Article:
The Sunnier Side of Eggs

USDA reports new data on eggs.
The “New Superfood”

Often shunned by those on low-cholesterol diets, eggs are lower in cholesterol than originally thought.  But beyond that, they’re being hailed as the “new superfood”. Here’s why…

Vitamin A for Healthy Eyes and Skin

Egg yolks are rich in vitamin A, a nutrient necessary for healthy eyes and skin. See Are Carrots Good for Cataracts? and also Eating for Healthy Skin.

Lutein and Zeaxanthin for Good Eyesight

Egg yolks contain lutein and zeaxanthin which protect the eyes. These eye-friendly nutrients are yellow-orange-red pigments that accumulate in the lens of the human eye and the central part of the retina (macula) and filter out harmful components of sunlight. They act like “internal sunglasses”.

Vitamin D for Strong Bones

The recent egg analysis also found an egg contains 64 percent more vitamin D. At 41 IU, eggs provide 7-20% of the current daily recommendation.  Vitamin D is a key player in maintaining strong bones.

Choline for Memory

Choline is essential to synthesize acetylcholine, an important neurotransmitter, and is necessary for brain function (e.g., preserving memory) and muscle control. Egg yolks are rich is this essential nutrient. A medium egg contains 125 mg choline. It’s recommended that men consume 550 mg choline per day and women 425 mg.

Sensible Protein

If you’re watching your pocketbook or your waistline, eggs are an inexpensive, low-calorie option to get some of your protein*. They’re about 25 cents each and just 70 calories, not to mention a good source of essential vitamins, minerals and antioxidants.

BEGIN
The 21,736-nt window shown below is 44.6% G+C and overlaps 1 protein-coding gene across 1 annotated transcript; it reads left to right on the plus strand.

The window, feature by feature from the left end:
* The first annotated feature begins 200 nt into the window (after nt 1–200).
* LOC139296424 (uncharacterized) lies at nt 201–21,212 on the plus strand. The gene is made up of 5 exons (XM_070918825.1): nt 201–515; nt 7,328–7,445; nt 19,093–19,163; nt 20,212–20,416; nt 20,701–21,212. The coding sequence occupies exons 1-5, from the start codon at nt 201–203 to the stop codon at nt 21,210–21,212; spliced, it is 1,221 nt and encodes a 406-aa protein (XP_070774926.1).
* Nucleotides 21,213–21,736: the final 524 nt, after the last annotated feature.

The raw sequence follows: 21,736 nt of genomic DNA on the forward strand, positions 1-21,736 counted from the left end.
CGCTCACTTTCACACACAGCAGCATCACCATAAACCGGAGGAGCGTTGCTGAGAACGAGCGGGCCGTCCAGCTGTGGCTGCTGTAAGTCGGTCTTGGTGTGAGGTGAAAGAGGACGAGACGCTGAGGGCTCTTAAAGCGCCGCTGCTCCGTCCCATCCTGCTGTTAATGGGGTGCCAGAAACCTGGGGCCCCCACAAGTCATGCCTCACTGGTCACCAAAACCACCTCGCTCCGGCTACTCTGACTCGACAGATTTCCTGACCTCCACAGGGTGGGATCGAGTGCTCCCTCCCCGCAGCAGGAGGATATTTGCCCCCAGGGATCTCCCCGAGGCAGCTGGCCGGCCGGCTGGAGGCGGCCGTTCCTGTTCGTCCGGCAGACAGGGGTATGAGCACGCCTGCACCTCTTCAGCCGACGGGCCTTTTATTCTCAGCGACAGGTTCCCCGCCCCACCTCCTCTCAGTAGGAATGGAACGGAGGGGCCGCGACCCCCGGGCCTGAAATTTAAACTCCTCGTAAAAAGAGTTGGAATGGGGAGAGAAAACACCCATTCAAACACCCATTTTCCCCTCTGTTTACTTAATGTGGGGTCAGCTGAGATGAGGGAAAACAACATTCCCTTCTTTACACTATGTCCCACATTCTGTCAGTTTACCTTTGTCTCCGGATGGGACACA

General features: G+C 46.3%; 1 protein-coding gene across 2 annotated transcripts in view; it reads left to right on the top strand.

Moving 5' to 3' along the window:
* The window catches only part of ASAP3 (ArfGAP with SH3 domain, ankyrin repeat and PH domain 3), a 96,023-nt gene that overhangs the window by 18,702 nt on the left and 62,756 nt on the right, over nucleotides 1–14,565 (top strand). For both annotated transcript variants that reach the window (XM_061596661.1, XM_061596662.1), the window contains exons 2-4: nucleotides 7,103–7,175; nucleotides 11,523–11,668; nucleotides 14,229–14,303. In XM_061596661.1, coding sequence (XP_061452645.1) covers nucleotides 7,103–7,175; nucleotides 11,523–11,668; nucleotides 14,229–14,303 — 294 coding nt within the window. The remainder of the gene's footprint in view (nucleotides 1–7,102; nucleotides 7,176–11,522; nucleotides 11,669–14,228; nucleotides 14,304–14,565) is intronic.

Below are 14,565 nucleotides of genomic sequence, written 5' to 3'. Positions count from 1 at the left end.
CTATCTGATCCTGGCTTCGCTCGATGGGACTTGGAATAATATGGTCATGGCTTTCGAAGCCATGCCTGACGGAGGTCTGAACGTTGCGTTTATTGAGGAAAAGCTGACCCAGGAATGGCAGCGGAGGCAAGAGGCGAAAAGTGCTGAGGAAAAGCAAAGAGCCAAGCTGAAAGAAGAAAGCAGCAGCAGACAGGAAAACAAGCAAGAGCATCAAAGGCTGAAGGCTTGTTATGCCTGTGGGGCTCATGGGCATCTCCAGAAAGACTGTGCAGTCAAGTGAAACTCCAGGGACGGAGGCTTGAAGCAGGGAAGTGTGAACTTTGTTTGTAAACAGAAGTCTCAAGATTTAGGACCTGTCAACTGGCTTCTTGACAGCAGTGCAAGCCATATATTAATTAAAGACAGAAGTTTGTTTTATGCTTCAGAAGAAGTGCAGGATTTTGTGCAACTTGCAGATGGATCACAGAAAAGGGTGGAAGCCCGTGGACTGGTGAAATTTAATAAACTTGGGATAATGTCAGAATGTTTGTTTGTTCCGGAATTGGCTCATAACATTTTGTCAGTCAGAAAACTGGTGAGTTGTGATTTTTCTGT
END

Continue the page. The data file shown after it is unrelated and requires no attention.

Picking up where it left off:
*One small  egg contains about 5 g of protein, large (6 g) and jumbo (8 g). To put that in perspective, 1 oz. of meat has about 7 g of protein.

Less Cholesterol

Egg yolks are one of the most concentrated sources of cholesterol, but if you like them, they can still fit into a cholesterol-limiting diet. According to the USDA, an average large egg has 185 mg. of cholesterol which is 14 percent less than last tested in 2002.

Previous tests revealed an egg contained 211 mg. of cholesterol.  To put this number in perspective, eating 300 mg. of cholesterol or less a day is the standard recommendation for controlling or lowering your cholesterol numbers and 200 mg. or less if you have heart disease.

Hen’s New Diet

The USDA reports that the egg’s improved nutritional profile is due in part to hens being raised on better quality feed which consists mainly of corn, soybean meal, vitamins and minerals.

5 thoughts on “The Sunnier Side of Eggs

  1. Hello karen, good information, especially that women heart attack post. i have added your site at hope you won’t mind 😉


    1. Hi Ernie! Just keep in mind they’re not a ‘free’ food. That is, you can eat them in moderation. Since a large egg has about 185 mg cholesterol, you may have to limit other cholesterol-containing foods that you eat that day. As I mentioned, if you have heart disease, keep your daily intake of cholesterol to 200 mg. otherwise 300 mg. is the standard recommendation. It’s kind of a game of give and take, but the good news is, there’s no need to completely banish eggs and/or egg yolks from a heart-healthy diet if you enjoy them.


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